With regard to the amount of the provision, it should be noted that at the time the balance sheet is drawn up it is unclear whether, when and / or in what amount the company has to make pension payments. Therefore one takes place Review of pension obligations under actuarial principles. As with every cash value calculation, discounting is carried out, and the probability of its occurrence is also taken into account for each future payment .

Financing effect through pension provisions

The literature occasionally speaks of the financing of company pension schemes through pension provisions. In this way, the internal financing of the direct commitment is to be differentiated from the forms of financing of the indirect implementation channels. The pension provisions in the German trade balance tie up funds in the company that would otherwise have been distributed to the shareholders. Another internal financing effect arises from the fact that tax payments are avoided or postponed via the pension provisions in the tax balance sheet, which also remain in the company and can be used productively.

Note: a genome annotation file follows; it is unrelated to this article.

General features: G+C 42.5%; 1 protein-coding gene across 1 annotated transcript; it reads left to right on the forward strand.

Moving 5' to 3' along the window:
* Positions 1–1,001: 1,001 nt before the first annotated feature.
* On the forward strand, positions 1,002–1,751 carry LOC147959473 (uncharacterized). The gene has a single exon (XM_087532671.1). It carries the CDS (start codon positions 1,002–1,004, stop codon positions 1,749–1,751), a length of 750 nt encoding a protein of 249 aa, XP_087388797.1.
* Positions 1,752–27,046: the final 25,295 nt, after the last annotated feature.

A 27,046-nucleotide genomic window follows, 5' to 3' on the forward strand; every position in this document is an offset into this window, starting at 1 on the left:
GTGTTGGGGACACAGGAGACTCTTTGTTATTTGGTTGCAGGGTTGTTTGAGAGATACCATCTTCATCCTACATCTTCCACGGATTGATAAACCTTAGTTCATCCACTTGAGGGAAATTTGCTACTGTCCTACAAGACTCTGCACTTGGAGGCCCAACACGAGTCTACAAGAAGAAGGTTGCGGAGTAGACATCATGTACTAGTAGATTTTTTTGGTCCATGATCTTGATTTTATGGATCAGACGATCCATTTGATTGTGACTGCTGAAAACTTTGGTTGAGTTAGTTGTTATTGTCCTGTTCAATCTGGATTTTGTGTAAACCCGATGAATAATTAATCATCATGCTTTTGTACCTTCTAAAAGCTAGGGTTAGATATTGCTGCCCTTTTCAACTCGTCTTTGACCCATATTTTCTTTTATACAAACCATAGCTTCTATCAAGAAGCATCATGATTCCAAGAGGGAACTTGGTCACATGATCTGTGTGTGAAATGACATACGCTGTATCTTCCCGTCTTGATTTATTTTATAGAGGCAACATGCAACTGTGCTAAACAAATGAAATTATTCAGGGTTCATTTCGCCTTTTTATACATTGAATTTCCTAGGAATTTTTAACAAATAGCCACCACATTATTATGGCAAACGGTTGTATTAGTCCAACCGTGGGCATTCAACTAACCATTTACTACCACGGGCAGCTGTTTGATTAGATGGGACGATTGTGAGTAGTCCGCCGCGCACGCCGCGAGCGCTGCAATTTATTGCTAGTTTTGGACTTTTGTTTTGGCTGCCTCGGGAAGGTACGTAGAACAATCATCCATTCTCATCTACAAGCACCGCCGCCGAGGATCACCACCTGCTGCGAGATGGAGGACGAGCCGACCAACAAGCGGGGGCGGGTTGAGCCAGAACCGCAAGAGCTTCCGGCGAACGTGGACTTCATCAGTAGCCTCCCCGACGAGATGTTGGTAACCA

However, these effects alone do not guarantee that the pension payments can actually be made. In addition, it must be ensured that sufficient liquid funds are available when they become due. The creation of pension provisions alone - even if they have been created in sufficient amount - does not ensure the financing of the company pension scheme.